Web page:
October 28, 2016
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UN Marks Itn'l Migrants Day


WASHINGTON - International Migrants Day will be observed by the United Nations this Saturday, December 18.  In United States, while many organizations observe this day, much work is needed to address many of the issues, struggles and attacks that many migrants, their families and their communities face.
While it is factual that migration has been an important factor in the development of the United States since its inception, it is unfortunate that the rights of groups of migrants, especially migrants of color, have not yet been addressed, recognized nor respected.  From the Chinese guest workers who built the U.S. railroad system and the Braceros, Mexican guest farm workers from 1942 to 1964, who worked under unjust and slave-like conditions, to the present day farm workers, nannies and hotel workers, many of whom continue to endure slave like conditions, exploitative hours, racist attitudes, and precarious conditions, the struggle for justice continues.
Added to this are some of the most inhumane and insidious policies against migrants and their families, especially Indigenous migrants and migrants of African descent.  As examples we have the continued plight of our Haitian brothers and sisters in the United States, where despite a cholera outbreak that has left 46,749 people in the hospital and 2,193 dead in Haiti, the US Immigration and Customs Enforcement (ICE) has declared that the US expects to begin flying undocumented immigrants with criminal records back to the island nation in January of the upcoming year.  Another clear example of unconscionable policies is the Secure Communities, a federal program that requires local law enforcement officers to send fingerprints of everyone booked into jail to the Department of Homeland Security, which will compare them with prints in its databases so that the federal immigration agents will be able to monitor arrest data from every jail in the state.  So far 33 states are participating in Secure Communities, including North Carolina, Georgia and Virginia.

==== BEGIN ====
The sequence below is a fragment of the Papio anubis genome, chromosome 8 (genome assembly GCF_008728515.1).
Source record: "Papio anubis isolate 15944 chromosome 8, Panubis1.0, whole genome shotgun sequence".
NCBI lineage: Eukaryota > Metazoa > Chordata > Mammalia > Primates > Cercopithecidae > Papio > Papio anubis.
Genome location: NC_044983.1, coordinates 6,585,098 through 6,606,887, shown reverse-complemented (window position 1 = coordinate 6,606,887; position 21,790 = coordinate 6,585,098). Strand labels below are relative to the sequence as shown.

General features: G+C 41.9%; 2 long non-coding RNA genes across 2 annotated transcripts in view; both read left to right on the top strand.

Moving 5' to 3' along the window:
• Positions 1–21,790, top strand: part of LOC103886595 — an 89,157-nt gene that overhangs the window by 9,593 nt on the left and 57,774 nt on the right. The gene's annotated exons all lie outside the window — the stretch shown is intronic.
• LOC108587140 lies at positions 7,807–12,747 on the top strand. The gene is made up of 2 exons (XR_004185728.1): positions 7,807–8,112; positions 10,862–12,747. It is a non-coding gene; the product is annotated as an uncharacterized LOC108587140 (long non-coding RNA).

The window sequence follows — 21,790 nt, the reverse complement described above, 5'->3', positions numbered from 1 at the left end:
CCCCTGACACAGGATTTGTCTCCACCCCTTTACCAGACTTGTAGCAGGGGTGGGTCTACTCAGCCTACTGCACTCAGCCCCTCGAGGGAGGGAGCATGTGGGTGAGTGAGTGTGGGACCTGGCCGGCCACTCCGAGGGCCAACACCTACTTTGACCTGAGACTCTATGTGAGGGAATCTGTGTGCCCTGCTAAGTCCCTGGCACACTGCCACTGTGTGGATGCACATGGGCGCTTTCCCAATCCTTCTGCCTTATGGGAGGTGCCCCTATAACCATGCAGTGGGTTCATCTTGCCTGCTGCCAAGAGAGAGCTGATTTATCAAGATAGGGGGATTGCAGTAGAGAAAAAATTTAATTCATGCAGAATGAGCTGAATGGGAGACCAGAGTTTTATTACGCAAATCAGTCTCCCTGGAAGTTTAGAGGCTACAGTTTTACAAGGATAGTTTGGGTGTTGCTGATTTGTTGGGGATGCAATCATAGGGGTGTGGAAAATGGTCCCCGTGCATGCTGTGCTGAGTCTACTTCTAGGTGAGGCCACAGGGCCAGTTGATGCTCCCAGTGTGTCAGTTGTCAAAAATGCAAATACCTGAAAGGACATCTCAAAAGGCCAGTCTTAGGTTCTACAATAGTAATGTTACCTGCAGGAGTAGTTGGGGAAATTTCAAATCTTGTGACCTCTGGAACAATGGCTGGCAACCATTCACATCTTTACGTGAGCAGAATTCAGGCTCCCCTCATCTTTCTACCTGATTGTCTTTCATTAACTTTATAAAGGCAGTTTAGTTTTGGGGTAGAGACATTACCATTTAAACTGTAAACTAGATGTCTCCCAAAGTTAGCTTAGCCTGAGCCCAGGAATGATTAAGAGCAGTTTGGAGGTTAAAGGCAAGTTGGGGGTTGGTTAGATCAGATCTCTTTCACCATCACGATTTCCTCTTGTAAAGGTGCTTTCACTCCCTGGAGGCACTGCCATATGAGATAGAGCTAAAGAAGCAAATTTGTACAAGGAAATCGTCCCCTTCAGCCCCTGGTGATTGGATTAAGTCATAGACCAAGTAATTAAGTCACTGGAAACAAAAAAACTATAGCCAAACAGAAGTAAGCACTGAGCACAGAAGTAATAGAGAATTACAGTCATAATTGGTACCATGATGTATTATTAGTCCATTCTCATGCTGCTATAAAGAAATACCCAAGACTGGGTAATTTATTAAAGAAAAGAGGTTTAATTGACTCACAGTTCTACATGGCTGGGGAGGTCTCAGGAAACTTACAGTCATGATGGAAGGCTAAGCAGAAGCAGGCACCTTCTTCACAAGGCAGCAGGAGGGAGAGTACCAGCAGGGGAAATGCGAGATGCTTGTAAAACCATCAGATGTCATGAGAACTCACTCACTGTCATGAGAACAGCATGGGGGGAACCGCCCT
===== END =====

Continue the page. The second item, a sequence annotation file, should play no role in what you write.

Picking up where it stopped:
“Inhumane policies such as these have led to the Obama administration reaching an all time high, surpassing the deportation record set by the Bush administration.  How can this government justify the deportation of over 400,000 people? How can this administration justify deporting Haitians to a cholera ridden country?” says Sunyata Altenor of the Latin American and Caribbean Community Center.
The Latin American and Caribbean Community Center (LACCC) stands in solidarity with all migrants in the United States and across the world who face racism and economic exploitation and are scapegoated for the economic ills endemic to the world economy.  LACCC demands a fair and just immigration and refugee policies that uphold the human rights of migrants and ensures not only their safety but also guarantees their economic, social and cultural rights.
The mission of the Latin American and Caribbean Community Center (LACCC) is to empower the marginalized communities and people of Latin America and the Caribbean who reside in the United States so that they may assert their economic, political, environmental, cultural and social rights.



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